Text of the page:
The final command Jesus gives his followers is to teach these disciples to obey everything He has commanded. This is what discipleship really is. We have a tendency to think that our job as Christians ends once we have gotten someone to trust in Christ, but that is really just the beginning of a whole new job. We now have a responsibility to help those new believers to grow in their faith, to encourage them to follow everything that Jesus commanded.

Obviously in order to follow what Jesus commanded, we have to first know what he commanded. This is one of the reasons it is so important that we study the scriptures for ourselves. The only way to know what Jesus has told us to do is to actually study what he taught.

And if we are going to encourage others to follow Jesus’ commands, it stands to reason that we need to follow his commands as well. This means we are to follow not just the commands that are easy or comfortable or the ones come naturally to us. Contrary to that, our focus should be on the commands we find difficult, the ones we do not like, the ones that require a real step of faith.

For some of us, it may be the command to love you neighbour, or to love your enemies. For others it may be the command to go the extra mile for people who really do not deserve it. For still others it might be the command to forgive as you have been forgiven. Or maybe it is the command to go and make disciples of people that you find most difficult. We must not that a true disciple seeks to follow the commands of the One he follows. We are to first of all strive to be true disciples, and then help others to do the same.

Here is an interesting part of this process. If we make genuine disciples, if we teach people to obey everything Jesus has commanded, then the process will keep repeating itself! Real disciples make more disciples! This is what makes the Church grow, and what makes the Church survive. When we are obedient to Jesus, the Church will grow and thrive—and even more than that, God is glorified by our actions.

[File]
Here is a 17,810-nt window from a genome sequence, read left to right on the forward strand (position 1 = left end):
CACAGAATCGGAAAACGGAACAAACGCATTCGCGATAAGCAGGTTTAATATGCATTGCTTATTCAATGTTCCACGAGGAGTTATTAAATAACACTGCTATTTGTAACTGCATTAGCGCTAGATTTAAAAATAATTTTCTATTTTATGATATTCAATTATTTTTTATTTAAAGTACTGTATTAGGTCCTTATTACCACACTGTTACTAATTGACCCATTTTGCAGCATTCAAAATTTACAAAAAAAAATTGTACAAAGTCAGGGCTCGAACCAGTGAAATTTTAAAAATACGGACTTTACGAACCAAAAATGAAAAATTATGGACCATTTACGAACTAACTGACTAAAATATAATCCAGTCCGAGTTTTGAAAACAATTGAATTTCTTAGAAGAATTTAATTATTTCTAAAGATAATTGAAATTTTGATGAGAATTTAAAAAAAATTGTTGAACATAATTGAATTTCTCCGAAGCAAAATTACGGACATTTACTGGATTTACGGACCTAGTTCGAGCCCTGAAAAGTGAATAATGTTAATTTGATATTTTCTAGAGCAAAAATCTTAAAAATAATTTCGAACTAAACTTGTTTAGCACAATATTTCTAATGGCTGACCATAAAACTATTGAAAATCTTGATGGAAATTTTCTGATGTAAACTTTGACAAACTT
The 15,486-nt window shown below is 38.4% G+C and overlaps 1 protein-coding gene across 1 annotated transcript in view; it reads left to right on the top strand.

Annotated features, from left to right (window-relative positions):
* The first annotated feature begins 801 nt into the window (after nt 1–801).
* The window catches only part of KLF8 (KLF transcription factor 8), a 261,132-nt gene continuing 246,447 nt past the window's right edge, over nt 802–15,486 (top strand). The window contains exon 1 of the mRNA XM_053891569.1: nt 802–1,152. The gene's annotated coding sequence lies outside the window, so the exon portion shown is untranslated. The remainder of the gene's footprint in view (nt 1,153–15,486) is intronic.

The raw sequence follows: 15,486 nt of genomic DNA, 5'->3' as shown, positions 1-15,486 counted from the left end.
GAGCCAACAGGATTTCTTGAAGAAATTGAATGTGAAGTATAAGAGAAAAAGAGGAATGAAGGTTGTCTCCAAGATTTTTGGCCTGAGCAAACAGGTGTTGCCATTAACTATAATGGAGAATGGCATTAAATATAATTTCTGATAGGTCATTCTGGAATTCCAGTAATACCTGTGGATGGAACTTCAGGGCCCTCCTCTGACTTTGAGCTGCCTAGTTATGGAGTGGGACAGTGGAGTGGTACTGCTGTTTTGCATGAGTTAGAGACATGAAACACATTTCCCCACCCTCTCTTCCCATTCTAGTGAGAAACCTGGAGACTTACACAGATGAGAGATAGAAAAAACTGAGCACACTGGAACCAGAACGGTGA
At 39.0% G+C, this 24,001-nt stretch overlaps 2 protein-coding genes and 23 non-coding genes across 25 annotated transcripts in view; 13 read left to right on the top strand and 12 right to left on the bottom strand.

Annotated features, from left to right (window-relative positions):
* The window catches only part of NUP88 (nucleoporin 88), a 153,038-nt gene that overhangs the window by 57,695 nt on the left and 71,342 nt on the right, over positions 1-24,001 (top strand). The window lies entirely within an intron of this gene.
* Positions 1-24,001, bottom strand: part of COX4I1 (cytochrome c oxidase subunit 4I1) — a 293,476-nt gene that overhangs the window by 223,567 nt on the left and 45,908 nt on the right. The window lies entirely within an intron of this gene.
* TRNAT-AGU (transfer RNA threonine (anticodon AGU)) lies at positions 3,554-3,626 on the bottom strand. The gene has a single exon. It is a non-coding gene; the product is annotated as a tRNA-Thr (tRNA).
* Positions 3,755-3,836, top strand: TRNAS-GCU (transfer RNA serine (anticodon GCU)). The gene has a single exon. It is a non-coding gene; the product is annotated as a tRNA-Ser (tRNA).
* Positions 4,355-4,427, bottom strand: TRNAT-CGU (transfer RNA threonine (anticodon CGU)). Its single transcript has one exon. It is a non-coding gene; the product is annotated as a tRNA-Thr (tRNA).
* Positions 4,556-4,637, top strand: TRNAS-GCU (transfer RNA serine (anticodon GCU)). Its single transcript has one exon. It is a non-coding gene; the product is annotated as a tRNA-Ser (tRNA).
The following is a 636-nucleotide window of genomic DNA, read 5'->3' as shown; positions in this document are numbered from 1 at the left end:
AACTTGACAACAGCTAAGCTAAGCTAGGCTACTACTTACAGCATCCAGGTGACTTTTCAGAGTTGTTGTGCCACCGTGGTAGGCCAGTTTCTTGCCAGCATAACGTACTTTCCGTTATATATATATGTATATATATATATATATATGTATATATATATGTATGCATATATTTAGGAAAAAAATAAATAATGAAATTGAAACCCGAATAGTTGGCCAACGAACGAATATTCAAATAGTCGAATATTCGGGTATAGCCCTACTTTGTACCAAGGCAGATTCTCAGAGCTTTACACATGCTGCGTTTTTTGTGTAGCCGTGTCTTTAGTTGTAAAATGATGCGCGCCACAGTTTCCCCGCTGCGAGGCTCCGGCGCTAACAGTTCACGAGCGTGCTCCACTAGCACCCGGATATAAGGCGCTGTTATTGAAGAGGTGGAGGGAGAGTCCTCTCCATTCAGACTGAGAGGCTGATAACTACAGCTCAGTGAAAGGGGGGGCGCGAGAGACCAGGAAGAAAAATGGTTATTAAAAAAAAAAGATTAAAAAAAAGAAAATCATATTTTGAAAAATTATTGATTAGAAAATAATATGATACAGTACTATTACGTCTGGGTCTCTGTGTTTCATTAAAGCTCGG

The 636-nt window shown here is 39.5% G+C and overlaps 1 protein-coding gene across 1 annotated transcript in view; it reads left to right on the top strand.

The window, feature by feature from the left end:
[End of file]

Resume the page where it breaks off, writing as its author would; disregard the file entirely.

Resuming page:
Jesus’ final words are words of encouragement. He tells the disciples that He is with them always, even until the end of the age. In other words, though this is a tough task, he does not call us to do it on our own. Jesus will enable us to do exactly what he has called us to do. We may fear that we are not up to the task of making disciples—that we do not know enough, that we are not strong enough Christians, that we are going to look foolish, or that we may actually do more harm than good. But the beauty of what Jesus says in these closing words is that we are not dependent on our own strengths and abilities! He promises us that he will be with us in everything we do. That means we simply need to be obedient to him, and trust him that he will do the rest—because he will.

There is a beautiful symmetry to these closing words of Matthew’s gospel. At the beginning of the gospel we are told that Mary would have a child and he would be called Immanuel, which means God with us. And now in these closing words, Jesus reminds us that even as he leaves the earth, he is still Immanuel. Even today, Jesus is still with us and will guide us and strengthen us as we seek to be obedient to him and to teach others to do the same. It is a promise that should embolden and encourage us to carry out His Great Commission.


It is fitting that Jesus closes out his ministry by giving us a command that essentially tells us to continue his work. He has entrusted the work he began to you and to me. That is what the “Mission Sunday” aims at reminding us about. We need to be faithful in continuing to carry it out, because we are the means through which Jesus can change the world. It may seem far-fetched, but it is not. Jesus tells us he will help us to do what he is called us to do. All we have to do is to trust him enough that he will actually do what he says.